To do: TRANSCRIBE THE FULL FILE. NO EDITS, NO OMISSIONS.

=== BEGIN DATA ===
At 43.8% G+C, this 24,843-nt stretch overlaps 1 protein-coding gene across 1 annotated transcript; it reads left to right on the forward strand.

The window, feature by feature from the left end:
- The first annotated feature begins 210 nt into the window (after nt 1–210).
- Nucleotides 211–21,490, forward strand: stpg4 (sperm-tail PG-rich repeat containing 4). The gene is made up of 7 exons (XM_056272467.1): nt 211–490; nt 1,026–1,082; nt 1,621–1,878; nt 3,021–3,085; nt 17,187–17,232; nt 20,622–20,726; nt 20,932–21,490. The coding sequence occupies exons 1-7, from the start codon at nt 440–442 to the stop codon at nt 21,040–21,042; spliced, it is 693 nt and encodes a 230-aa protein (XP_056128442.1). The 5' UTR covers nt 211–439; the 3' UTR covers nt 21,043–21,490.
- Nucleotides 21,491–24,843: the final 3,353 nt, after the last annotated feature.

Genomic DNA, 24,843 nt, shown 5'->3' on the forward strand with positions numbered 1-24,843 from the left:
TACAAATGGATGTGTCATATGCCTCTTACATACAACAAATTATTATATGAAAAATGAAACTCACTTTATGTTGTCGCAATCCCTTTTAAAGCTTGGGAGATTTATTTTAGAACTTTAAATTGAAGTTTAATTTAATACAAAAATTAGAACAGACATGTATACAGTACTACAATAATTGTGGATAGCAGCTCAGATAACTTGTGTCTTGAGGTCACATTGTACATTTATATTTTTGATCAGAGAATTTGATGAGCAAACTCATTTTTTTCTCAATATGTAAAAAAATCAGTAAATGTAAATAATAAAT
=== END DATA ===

At 43.8% G+C, this 24,843-nt stretch overlaps 1 protein-coding gene across 1 annotated transcript; it reads left to right on the forward strand.

The window, feature by feature from the left end:
- The first annotated feature begins 210 nt into the window (after nt 1–210).
- Nucleotides 211–21,490, forward strand: stpg4 (sperm-tail PG-rich repeat containing 4). The gene is made up of 7 exons (XM_056272467.1): nt 211–490; nt 1,026–1,082; nt 1,621–1,878; nt 3,021–3,085; nt 17,187–17,232; nt 20,622–20,726; nt 20,932–21,490. The coding sequence occupies exons 1-7, from the start codon at nt 440–442 to the stop codon at nt 21,040–21,042; spliced, it is 693 nt and encodes a 230-aa protein (XP_056128442.1). The 5' UTR covers nt 211–439; the 3' UTR covers nt 21,043–21,490.
- Nucleotides 21,491–24,843: the final 3,353 nt, after the last annotated feature.

Genomic DNA, 24,843 nt, shown 5'->3' on the forward strand with positions numbered 1-24,843 from the left:
TACAAATGGATGTGTCATATGCCTCTTACATACAACAAATTATTATATGAAAAATGAAACTCACTTTATGTTGTCGCAATCCCTTTTAAAGCTTGGGAGATTTATTTTAGAACTTTAAATTGAAGTTTAATTTAATACAAAAATTAGAACAGACATGTATACAGTACTACAATAATTGTGGATAGCAGCTCAGATAACTTGTGTCTTGAGGTCACATTGTACATTTATATTTTTGATCAGAGAATTTGATGAGCAAACTCATTTTTTTCTCAATATGTAAAAAAATCAGTAAATGTAAATAATAAAT